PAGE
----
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Note Better 1: Hydrolyzed Protein has been altered such that it is small enough to actually penetrate the hair strand. Some protein molecules are too big and therefore simply sit on top of the strand. This means, that in actuality, they aren’t strengthening at all. Hydrolyzed protein molecules are small enough to fit under our hair’s cuticle. This means that they strengthen the hair strand.

Note Better 2: I’ve found that in order to achieve a protein/moisture balance, I use my moisturizing deep conditioner every week. I use my protein conditioner only once a month.

Note Better 3: Some deep conditioners are moisturizing but contain lots of protein. This isn’t necessarily a bad thing. It just means that you’d have to watch your hair’s progress. If your hair likes it, well, you’ve killed two birds with one stone!

General pointers on selecting 4c deep conditioners:

Ingredients list. 

There’s lots of really great marketers out there. They label their products as “moisturizing” and “hydrating”. They claim that their product will “add shine”, “restore bounce”, “get rid of embarrassing flakes”…etc, etc. That’s all nice and dandy. But a product, at the end of the day, is the sum of its ingredients. The formulation of a product is what allows it to do its job.

Typically, the first 5 ingredients are the most important. An ingredients lists for a really great deep conditioner may read something like this: “Water, Aloe Vera Juice, Centromonium Bromide, Behentrimonium Chloride, Coconut Oil…”. This set of ingredients have been scientifically proven to penetrate the hair strand.

A marketing gimmick might read something like this: “Aqua, Paraffinium Liquidium, Alpha-Isomethyl Ionone, Citronellol…”. Ugh! These ingredients not only do little, if anything, for the health of your hair, they may be carcinogenic and therefore harmful to your health.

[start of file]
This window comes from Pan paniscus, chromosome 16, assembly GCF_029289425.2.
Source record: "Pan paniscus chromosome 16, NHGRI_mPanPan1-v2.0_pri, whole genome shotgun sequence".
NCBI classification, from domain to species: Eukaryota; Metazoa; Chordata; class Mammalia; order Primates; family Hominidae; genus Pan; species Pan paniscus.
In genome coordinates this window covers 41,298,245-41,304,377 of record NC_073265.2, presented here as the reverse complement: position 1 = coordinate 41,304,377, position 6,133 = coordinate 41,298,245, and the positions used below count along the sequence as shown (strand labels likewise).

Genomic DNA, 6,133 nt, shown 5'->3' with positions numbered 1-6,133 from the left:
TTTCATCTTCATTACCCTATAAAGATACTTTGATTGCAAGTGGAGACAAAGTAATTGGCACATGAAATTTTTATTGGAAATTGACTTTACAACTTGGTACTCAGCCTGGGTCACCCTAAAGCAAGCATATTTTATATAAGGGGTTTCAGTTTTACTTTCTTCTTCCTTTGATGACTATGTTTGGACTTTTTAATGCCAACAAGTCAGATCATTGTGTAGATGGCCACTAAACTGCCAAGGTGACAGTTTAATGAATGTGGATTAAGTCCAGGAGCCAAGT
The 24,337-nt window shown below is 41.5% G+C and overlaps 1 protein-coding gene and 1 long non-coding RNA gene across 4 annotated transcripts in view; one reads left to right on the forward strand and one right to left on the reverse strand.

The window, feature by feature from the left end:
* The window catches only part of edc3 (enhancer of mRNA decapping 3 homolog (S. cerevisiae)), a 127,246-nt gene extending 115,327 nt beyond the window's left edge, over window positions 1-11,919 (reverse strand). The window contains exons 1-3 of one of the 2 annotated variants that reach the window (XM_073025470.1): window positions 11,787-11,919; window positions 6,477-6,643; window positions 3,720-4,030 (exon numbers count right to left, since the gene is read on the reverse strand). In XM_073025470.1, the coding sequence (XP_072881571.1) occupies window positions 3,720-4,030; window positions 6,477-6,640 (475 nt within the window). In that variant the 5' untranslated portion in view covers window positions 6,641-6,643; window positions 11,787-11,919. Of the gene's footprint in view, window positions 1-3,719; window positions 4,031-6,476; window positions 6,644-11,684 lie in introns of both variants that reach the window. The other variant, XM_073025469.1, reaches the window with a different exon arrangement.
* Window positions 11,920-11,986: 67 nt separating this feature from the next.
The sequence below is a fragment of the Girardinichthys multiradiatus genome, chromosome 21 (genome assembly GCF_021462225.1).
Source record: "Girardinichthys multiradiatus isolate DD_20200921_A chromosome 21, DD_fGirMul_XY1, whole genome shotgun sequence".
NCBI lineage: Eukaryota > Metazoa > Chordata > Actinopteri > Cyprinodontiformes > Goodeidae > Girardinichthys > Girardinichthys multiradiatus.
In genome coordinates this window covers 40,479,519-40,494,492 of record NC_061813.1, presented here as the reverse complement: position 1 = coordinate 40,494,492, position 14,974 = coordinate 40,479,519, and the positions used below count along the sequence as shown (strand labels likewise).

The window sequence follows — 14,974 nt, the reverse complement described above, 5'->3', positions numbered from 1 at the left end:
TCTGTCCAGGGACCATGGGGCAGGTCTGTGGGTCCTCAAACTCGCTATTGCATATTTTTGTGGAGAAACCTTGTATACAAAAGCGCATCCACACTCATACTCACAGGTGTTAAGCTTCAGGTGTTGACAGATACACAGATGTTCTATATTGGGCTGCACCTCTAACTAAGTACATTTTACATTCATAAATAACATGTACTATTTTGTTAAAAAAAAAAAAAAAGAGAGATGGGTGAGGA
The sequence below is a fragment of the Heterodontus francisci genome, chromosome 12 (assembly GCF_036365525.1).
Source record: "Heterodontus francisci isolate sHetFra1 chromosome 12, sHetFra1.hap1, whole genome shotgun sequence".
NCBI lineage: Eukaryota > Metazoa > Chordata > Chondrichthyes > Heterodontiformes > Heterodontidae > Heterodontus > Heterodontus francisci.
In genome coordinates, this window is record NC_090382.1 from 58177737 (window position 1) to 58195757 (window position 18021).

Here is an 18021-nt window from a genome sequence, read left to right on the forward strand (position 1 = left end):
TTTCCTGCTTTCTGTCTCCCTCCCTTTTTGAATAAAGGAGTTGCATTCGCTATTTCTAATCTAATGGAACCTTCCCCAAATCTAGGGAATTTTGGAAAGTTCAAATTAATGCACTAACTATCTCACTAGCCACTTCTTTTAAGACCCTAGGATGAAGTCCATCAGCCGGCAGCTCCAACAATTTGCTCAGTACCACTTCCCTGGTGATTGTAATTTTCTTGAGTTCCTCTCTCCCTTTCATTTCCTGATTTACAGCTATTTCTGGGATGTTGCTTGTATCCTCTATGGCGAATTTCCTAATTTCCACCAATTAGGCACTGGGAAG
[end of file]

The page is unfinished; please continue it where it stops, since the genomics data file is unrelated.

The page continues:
Generally, these are ingredients you need to be wary of:

1. Silicones – should be applied sparingly. Can cause heavy coating on hair.

2. Sulphates – not all are bad, but most strip the strand of good oils, leaving your hair dry.

3. Mineral Oil/Petrolatum/Petroleum – may clog your hair follicles and stunt your hair growth.

4. Parabens – most are carcinogens and are therefore harmful to your health.

5. Alcohols – this is a highly fraught ingredient in the natural hair community. There’s tens if not hundreds of alcohols, so do your research on each alcohol listed before you purchase your product.

How do I ensure that I get the maximum benefits from Deep Conditioning?

Well, firstly, to have healthy long hair, we must be on a consistent hair regimen. We can’t deep condition weekly for one month then fall off the bandwagon for three months! Consistency is key when it comes to growing your best head of hair! This means coming up with a deep conditioning cycle/hair regimen and sticking to it!

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How do I maximize my product use when Deep Conditioning?

Great question! I’ll fully address this question in Part 3 (Arrgghh! I can’t help but be such a tease, now can I? Haha!)